Don’t Add Fuel To The Fire

Social media goes into overdrive during large-scale events – whether that’s a sporting match, a natural disaster or a terrorist attack.  It can be of tremendous help, but it can also cause problems.

The speed of the internet allowed up to the minute details of yesterday’s attack in London to be quickly broadcast.  It also meant individuals were able to let their loved ones know they were safe.  Using the internet to do that can be faster and more effective than calling or texting as the ‘bandwidth’ for the voice calls will be needed by emergency responders.

The downside: it also allows the easy sharing of rumours and speculation.  That can lead to confusion and the wrong people being identified.  That turns into witch hunts, and ruins lives, both the accused and the accusers.  In the recent past, people have been prosecuted for spreading ‘witch hunt’ type rumours over the internet.

When terror attacks happen, it’s all too easy to let your heart lead instead of your head.  You’ll find pages on Facebook specifically set up to take advantage of this.  Clickbait sites can quickly gather followers and popularity by posting images that speak to your emotions.  “Share this photo to show respect / catch the killer” is a common approach.  They tug at your heartstrings and hope you’ll share it without a second thought.

That is exactly what they want.  It leads to false information being spread, the vilification of specific groups of people and of course it raises that page’s profile.  Clickbait pages can take you to other suspect sites, generating revenue for them, and could compromise your profile information.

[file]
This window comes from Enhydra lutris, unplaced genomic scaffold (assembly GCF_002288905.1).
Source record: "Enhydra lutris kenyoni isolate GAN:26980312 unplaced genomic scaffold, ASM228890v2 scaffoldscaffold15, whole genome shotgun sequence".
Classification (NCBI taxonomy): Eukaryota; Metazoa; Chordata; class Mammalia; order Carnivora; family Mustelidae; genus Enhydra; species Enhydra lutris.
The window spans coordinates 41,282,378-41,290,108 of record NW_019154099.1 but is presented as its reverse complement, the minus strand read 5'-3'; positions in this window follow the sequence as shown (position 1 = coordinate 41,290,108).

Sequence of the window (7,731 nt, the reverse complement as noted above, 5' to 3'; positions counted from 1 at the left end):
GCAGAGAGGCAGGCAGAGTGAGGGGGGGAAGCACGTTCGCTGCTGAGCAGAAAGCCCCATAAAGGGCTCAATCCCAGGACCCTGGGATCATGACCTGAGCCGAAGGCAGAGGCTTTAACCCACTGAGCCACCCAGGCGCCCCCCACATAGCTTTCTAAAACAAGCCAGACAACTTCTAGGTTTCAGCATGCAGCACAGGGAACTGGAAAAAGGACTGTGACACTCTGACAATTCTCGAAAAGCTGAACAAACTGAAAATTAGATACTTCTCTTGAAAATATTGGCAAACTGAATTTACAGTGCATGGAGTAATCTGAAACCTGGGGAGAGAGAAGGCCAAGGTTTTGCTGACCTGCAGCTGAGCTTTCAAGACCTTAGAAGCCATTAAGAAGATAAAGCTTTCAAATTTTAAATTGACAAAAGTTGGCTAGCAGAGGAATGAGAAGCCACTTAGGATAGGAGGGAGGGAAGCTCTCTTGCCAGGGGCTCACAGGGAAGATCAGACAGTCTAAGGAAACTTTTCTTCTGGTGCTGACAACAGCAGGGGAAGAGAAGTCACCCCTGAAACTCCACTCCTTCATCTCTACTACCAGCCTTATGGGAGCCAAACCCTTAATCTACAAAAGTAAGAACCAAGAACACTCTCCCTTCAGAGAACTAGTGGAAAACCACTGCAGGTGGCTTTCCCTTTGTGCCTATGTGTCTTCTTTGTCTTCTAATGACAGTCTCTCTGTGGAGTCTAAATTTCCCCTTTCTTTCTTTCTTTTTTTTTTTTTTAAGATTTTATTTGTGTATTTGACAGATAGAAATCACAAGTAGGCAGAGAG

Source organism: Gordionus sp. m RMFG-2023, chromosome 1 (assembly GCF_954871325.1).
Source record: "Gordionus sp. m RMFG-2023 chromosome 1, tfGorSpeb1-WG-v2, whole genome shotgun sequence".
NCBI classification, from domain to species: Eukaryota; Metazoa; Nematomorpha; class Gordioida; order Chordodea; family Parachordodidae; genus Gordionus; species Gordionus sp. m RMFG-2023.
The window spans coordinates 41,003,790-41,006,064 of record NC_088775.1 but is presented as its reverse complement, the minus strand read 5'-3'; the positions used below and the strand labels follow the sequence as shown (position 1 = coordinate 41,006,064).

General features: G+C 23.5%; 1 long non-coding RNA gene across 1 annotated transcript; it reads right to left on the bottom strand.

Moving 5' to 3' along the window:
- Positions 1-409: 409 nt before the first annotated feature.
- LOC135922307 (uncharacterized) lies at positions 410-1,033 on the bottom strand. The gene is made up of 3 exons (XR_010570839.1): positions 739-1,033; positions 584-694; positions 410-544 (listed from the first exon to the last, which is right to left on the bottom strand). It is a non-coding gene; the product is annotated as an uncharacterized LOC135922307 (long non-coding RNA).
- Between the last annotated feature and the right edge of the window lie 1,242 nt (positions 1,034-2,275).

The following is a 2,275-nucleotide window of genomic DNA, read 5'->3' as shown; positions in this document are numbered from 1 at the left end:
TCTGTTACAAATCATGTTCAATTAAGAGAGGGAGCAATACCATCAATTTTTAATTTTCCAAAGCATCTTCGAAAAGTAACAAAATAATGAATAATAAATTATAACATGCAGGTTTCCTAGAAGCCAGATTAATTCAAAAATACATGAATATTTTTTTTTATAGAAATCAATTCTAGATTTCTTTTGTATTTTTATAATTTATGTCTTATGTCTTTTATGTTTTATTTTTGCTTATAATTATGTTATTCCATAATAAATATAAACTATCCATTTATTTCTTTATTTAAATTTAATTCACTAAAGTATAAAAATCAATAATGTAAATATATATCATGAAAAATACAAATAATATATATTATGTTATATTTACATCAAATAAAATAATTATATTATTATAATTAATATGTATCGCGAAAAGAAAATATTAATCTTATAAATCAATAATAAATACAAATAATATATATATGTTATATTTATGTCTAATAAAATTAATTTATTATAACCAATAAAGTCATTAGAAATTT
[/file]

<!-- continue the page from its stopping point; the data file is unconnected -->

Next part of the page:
A good example: the right-wing group, Britain First has been using the image of the murdered soldier, Lee Rigby, on its social media platforms to further their cause. This is in spite of repeated requests from his family to stop using his name and image to fuel their agenda.

Even high-profile media sources can get it wrong sometimes. So unless you’re 100% certain you can trust the source (and maybe verify elsewhere), just scroll on by and don’t share the information.

Buzzfeed has published an article about the misinformation spreading online about this attack which is worth a read.

In distressing times, don’t let the bad guys win, you could be doing more harm than good.

 

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What’s Your “ICE”?

The incident in Westminster, London, today is a good reminder to have your “ICE” contacts set up on your phone. “ICE” stands for In Case of Emergency. If you’re in need of help and unable to use your phone, emergency responders will know your ICE contact should be contacted. You can create a new ICE contact in your address book and you can also add this information to your ‘lock’ screen – see this link on how to do it.

http://uk.pcmag.com/productivity-products/70260/feature/how-to-add-emergency-info-to-your-phones-lock-screen